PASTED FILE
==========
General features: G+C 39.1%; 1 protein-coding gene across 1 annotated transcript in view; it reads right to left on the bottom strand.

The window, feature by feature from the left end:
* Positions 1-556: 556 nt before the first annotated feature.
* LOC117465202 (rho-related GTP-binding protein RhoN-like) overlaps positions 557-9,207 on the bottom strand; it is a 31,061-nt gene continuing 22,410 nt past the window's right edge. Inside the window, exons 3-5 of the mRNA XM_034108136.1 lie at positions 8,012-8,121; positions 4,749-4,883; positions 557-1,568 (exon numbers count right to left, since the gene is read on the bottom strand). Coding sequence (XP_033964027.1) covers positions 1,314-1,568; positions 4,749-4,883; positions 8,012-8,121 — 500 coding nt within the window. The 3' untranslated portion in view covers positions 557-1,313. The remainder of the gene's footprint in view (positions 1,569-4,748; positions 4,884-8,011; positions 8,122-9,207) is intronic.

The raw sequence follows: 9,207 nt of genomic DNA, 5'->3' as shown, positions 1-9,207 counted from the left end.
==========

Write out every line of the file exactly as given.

General features: G+C 39.1%; 1 protein-coding gene across 1 annotated transcript in view; it reads right to left on the bottom strand.

The window, feature by feature from the left end:
* Positions 1-556: 556 nt before the first annotated feature.
* LOC117465202 (rho-related GTP-binding protein RhoN-like) overlaps positions 557-9,207 on the bottom strand; it is a 31,061-nt gene continuing 22,410 nt past the window's right edge. Inside the window, exons 3-5 of the mRNA XM_034108136.1 lie at positions 8,012-8,121; positions 4,749-4,883; positions 557-1,568 (exon numbers count right to left, since the gene is read on the bottom strand). Coding sequence (XP_033964027.1) covers positions 1,314-1,568; positions 4,749-4,883; positions 8,012-8,121 — 500 coding nt within the window. The 3' untranslated portion in view covers positions 557-1,313. The remainder of the gene's footprint in view (positions 1,569-4,748; positions 4,884-8,011; positions 8,122-9,207) is intronic.

The raw sequence follows: 9,207 nt of genomic DNA, 5'->3' as shown, positions 1-9,207 counted from the left end.